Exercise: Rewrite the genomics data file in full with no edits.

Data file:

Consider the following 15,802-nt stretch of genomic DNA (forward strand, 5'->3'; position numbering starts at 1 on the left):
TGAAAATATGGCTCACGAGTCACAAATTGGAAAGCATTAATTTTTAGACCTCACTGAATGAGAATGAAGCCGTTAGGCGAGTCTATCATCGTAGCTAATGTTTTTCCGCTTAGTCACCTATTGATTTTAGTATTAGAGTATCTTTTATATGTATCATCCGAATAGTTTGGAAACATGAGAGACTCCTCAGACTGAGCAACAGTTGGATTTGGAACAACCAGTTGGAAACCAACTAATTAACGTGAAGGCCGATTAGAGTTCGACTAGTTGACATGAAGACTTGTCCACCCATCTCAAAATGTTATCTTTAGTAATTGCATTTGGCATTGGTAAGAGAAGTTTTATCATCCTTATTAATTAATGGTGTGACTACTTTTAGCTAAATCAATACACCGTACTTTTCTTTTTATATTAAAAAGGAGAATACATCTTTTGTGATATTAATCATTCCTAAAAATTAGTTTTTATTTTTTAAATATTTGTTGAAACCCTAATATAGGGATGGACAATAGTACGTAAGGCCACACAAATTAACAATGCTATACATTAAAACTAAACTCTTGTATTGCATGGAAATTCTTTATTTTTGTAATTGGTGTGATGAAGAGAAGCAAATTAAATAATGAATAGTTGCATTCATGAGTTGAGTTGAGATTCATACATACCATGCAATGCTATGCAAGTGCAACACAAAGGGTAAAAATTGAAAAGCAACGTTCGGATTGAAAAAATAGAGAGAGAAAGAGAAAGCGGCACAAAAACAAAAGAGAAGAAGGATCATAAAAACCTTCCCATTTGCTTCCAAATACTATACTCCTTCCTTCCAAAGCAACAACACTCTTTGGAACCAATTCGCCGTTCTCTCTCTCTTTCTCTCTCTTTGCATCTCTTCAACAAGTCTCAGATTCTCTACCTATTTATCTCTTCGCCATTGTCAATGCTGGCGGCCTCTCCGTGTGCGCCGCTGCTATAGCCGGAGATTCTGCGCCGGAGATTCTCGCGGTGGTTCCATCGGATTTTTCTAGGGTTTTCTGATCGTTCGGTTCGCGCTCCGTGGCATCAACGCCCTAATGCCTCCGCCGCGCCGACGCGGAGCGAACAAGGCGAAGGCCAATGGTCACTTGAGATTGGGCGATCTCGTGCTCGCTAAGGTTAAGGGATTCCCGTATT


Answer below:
Consider the following 15,802-nt stretch of genomic DNA (forward strand, 5'->3'; position numbering starts at 1 on the left):
TGAAAATATGGCTCACGAGTCACAAATTGGAAAGCATTAATTTTTAGACCTCACTGAATGAGAATGAAGCCGTTAGGCGAGTCTATCATCGTAGCTAATGTTTTTCCGCTTAGTCACCTATTGATTTTAGTATTAGAGTATCTTTTATATGTATCATCCGAATAGTTTGGAAACATGAGAGACTCCTCAGACTGAGCAACAGTTGGATTTGGAACAACCAGTTGGAAACCAACTAATTAACGTGAAGGCCGATTAGAGTTCGACTAGTTGACATGAAGACTTGTCCACCCATCTCAAAATGTTATCTTTAGTAATTGCATTTGGCATTGGTAAGAGAAGTTTTATCATCCTTATTAATTAATGGTGTGACTACTTTTAGCTAAATCAATACACCGTACTTTTCTTTTTATATTAAAAAGGAGAATACATCTTTTGTGATATTAATCATTCCTAAAAATTAGTTTTTATTTTTTAAATATTTGTTGAAACCCTAATATAGGGATGGACAATAGTACGTAAGGCCACACAAATTAACAATGCTATACATTAAAACTAAACTCTTGTATTGCATGGAAATTCTTTATTTTTGTAATTGGTGTGATGAAGAGAAGCAAATTAAATAATGAATAGTTGCATTCATGAGTTGAGTTGAGATTCATACATACCATGCAATGCTATGCAAGTGCAACACAAAGGGTAAAAATTGAAAAGCAACGTTCGGATTGAAAAAATAGAGAGAGAAAGAGAAAGCGGCACAAAAACAAAAGAGAAGAAGGATCATAAAAACCTTCCCATTTGCTTCCAAATACTATACTCCTTCCTTCCAAAGCAACAACACTCTTTGGAACCAATTCGCCGTTCTCTCTCTCTTTCTCTCTCTTTGCATCTCTTCAACAAGTCTCAGATTCTCTACCTATTTATCTCTTCGCCATTGTCAATGCTGGCGGCCTCTCCGTGTGCGCCGCTGCTATAGCCGGAGATTCTGCGCCGGAGATTCTCGCGGTGGTTCCATCGGATTTTTCTAGGGTTTTCTGATCGTTCGGTTCGCGCTCCGTGGCATCAACGCCCTAATGCCTCCGCCGCGCCGACGCGGAGCGAACAAGGCGAAGGCCAATGGTCACTTGAGATTGGGCGATCTCGTGCTCGCTAAGGTTAAGGGATTCCCGTATT